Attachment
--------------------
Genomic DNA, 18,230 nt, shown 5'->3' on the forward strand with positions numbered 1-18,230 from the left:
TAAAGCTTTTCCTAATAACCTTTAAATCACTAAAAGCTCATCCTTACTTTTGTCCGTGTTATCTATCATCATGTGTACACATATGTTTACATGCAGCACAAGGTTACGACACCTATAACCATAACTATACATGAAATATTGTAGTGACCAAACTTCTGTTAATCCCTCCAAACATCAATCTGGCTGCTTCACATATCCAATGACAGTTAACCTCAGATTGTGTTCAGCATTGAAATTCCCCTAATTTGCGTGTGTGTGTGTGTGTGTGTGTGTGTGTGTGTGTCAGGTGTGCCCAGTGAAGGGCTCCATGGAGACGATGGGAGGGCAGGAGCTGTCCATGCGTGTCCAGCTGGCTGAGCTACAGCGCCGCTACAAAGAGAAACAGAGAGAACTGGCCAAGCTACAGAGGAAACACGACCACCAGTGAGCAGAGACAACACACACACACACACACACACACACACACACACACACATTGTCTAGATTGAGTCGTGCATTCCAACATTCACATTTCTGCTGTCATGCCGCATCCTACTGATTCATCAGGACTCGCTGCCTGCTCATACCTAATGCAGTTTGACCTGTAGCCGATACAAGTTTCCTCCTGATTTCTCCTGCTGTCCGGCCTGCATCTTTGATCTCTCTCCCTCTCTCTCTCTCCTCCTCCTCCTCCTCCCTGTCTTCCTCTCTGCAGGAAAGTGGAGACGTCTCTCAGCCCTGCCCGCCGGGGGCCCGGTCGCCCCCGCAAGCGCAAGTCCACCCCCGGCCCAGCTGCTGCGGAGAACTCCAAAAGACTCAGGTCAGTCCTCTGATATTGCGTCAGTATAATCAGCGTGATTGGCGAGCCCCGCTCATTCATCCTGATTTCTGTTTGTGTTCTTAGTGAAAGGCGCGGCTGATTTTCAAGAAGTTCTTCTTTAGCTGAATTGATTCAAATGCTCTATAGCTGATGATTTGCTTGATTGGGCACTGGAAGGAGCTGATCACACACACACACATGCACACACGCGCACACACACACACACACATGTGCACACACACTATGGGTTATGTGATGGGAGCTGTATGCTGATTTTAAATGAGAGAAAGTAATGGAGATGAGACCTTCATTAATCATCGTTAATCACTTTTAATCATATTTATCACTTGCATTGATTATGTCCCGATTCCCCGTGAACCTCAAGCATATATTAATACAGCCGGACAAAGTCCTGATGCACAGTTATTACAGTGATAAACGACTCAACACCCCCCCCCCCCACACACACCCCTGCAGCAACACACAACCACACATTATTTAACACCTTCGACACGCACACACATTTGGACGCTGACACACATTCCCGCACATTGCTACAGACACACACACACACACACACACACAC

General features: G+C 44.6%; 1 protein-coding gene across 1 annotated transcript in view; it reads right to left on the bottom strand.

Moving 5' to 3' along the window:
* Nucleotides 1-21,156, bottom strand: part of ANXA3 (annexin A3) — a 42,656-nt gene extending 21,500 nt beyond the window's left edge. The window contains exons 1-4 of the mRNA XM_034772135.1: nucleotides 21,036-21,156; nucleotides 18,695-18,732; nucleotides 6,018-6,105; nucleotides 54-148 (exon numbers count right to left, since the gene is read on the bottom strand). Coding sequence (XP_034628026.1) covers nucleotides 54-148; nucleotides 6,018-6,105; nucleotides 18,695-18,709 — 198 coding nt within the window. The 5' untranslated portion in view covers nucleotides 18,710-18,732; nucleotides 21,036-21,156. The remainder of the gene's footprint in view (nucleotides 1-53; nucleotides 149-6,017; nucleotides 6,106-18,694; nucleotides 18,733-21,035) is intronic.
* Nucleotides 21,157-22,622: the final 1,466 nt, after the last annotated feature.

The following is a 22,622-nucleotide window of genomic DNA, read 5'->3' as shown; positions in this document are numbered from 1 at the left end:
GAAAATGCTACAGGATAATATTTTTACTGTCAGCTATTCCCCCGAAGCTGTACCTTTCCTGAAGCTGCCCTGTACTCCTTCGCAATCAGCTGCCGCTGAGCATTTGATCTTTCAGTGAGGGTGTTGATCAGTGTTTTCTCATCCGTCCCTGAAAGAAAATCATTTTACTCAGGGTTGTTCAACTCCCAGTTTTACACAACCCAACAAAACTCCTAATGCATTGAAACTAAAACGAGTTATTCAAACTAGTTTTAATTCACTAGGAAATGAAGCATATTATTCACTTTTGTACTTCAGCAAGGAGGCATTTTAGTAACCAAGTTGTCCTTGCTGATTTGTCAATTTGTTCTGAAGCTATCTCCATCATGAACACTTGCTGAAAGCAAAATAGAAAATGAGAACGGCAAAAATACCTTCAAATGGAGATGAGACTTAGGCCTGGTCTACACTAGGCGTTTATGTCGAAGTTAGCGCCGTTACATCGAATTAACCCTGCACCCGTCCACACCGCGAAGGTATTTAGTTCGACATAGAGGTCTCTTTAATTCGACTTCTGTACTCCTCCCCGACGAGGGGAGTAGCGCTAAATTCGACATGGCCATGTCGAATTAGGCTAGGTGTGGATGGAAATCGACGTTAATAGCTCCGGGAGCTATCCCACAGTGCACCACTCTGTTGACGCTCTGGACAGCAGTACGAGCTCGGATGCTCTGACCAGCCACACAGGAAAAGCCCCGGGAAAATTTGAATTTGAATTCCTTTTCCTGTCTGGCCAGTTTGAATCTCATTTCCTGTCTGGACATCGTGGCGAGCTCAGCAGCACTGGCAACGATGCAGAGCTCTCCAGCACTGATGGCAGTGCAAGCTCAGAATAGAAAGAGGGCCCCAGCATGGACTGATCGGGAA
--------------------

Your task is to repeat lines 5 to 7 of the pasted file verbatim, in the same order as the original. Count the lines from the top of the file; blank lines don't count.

* Nucleotides 1-21,156, bottom strand: part of ANXA3 (annexin A3) — a 42,656-nt gene extending 21,500 nt beyond the window's left edge. The window contains exons 1-4 of the mRNA XM_034772135.1: nucleotides 21,036-21,156; nucleotides 18,695-18,732; nucleotides 6,018-6,105; nucleotides 54-148 (exon numbers count right to left, since the gene is read on the bottom strand). Coding sequence (XP_034628026.1) covers nucleotides 54-148; nucleotides 6,018-6,105; nucleotides 18,695-18,709 — 198 coding nt within the window. The 5' untranslated portion in view covers nucleotides 18,710-18,732; nucleotides 21,036-21,156. The remainder of the gene's footprint in view (nucleotides 1-53; nucleotides 149-6,017; nucleotides 6,106-18,694; nucleotides 18,733-21,035) is intronic.
* Nucleotides 21,157-22,622: the final 1,466 nt, after the last annotated feature.

The following is a 22,622-nucleotide window of genomic DNA, read 5'->3' as shown; positions in this document are numbered from 1 at the left end: